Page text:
Despite thousands of tourists and dozens of reconstructions, the former church and mosque is one of the few monuments that look more resplendent in real life than in the guidebooks
Issue 5, February 2007
by Dimana Trankova; photography by Anthony Georgieff
To enter the naos of the church, referred to as the Great Church by citizens of Constantinople when it was first built, visitors have to pass through the narthex and one of its nine arched doors. Most people choose to enter through the middle door, the largest, above which is a mosaic depicting Emperor Constantine the Great and Emperor Justinian offering the Virgin Mary and young Jesus small-scale models of Constantinople and the church. The stone floor on either side still carries the dents that mark the places where sentinels stood for some 1,000 years, guarding the gate through which only the sovereign could enter.
Justinian first passed through this entrance on 27 December 537 on the occasion of the consecration of the church, the construction of which had depleted the state treasury so much that new taxes had been levied. He was so stunned by the magnificence of what he saw that he exclaimed, "Oh Solomon, I have surpassed thee!" The Byzantine emperor did manage to surpass the king of the Jews. Despite earthquakes, invasions and a change in the gods it was devoted to, Hagia Sophia still stands by the Golden Horn, near the ruins of the Byzantine Hippodrome, the Blue Mosque and the Topkap? Palace of the Turkish sultans. It has been a museum since 1935 and is a must-see for all tourists coming to Istanbul.
Even 15 centuries on, anyone entering the building for the first time can still feel some of Justinian's excitement. Hagia Sophia is one of the few cases in which the superlatives of guidebooks pale in comparison with the true glory of the monument. Even Procopius of Caesarea, Justinian's court historian, who officially praised his master's constructions and military pursuits, but severely criticised them in his The Secret History, could not contain his admiration for the building, which was the largest church in the world in those times.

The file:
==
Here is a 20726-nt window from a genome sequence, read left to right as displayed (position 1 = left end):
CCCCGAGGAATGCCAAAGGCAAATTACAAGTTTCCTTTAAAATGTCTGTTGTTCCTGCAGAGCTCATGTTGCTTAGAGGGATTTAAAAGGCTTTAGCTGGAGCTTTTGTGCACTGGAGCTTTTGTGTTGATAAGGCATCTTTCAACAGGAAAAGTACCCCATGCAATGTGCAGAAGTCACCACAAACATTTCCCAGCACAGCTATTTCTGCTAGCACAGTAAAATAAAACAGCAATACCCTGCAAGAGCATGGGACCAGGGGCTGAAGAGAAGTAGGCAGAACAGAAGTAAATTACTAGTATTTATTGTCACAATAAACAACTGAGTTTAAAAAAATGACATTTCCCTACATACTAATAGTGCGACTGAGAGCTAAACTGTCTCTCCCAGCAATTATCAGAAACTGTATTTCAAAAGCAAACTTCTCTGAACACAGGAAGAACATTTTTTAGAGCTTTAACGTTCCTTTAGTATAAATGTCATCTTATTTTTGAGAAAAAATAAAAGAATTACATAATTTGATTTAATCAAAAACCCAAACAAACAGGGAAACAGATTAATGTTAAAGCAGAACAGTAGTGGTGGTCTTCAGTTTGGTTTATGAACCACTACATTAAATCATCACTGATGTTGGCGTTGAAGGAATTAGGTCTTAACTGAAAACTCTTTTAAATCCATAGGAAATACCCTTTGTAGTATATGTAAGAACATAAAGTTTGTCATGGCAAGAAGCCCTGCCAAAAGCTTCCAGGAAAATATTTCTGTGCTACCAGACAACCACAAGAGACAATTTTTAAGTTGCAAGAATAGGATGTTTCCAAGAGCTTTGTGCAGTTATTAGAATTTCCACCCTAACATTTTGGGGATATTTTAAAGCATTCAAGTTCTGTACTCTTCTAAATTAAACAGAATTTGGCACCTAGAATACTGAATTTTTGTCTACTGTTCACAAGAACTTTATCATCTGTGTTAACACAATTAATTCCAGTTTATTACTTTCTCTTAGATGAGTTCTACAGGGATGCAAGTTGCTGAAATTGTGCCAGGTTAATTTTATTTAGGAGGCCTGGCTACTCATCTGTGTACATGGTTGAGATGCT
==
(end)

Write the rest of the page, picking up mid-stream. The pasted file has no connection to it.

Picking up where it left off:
The light coming from the 40 windows of the 56 metre, or 184 ft high dome, with a diameter of 31 m, or 101 ft, gives the illusion that it is not standing on solid brick walls, but, to use Procopius's words, "covers the place beneath as though it were suspended from heaven by the fabled golden chain." The impression is so strong that even the restoration workers' scaffolding rising in the middle of the church can't spoil it.
How much longer this scaffolding will remain in Hagia Sophia is a question that no one can answer. At least, not before an important argument is settled: are they to restore the quotation from the The Light Verse (24:35) in the apex, inscribed by the famous calligrapher Mustafa Izzet Efendi in 1837-1839, or to remove (and destroy) it to reveal the Byzantine mosaic of Christ Pantocrator which lies under it.
The mosaics of Hagia Sophia were covered with plaster in 1453 when Sultan Mehmed II the Conqueror took Constantinople and converted the church into a mosque. The Swiss architect brothers Gaspar and Guiseppe Fossati are among the few people who have seen them since then. Sultan Abdul Mecit I hired the brothers to restore the building in 1847-1849, which allowed them to document the mosaics. A hundred years later, restoration is still largely based on the records they made when deciding which part of the Muslim compositions to remove in order to uncover the mosaics.
The Virgin with Child on the east apse, where the church altar used to stand, is one of these mosaics. Underneath it is the richly decorated mihrab, the niche pointing towards Mecca and the minbar, from where the muezzin preached. Turned into a museum by the reformer of the Turkish state, Kemal Ataturk, Hagia Sophia features the cultural heritage of two world empires. What remains from the Ottoman age is the sultan's pavilion; the oval medallions bearing the calligraphically inscribed names of Allah, the Prophet Mohammed and several caliphs; two marble ablution urns brought from Pergamum on orders of Murad III; several sultans' tombs; a washing fountain in the yard; and four minarets.
70 years ago, on 10 March 1943, Bulgaria's pro-Nazi government decided to defy Berlin and halt the deportation of Bulgaria's 50.000 Jews. This was down to the actions of one man - Dimitar Peshev. Just two years later he faced Communist justice and found himself on trial for his life. His niece Kaluda Kiradjieva remembers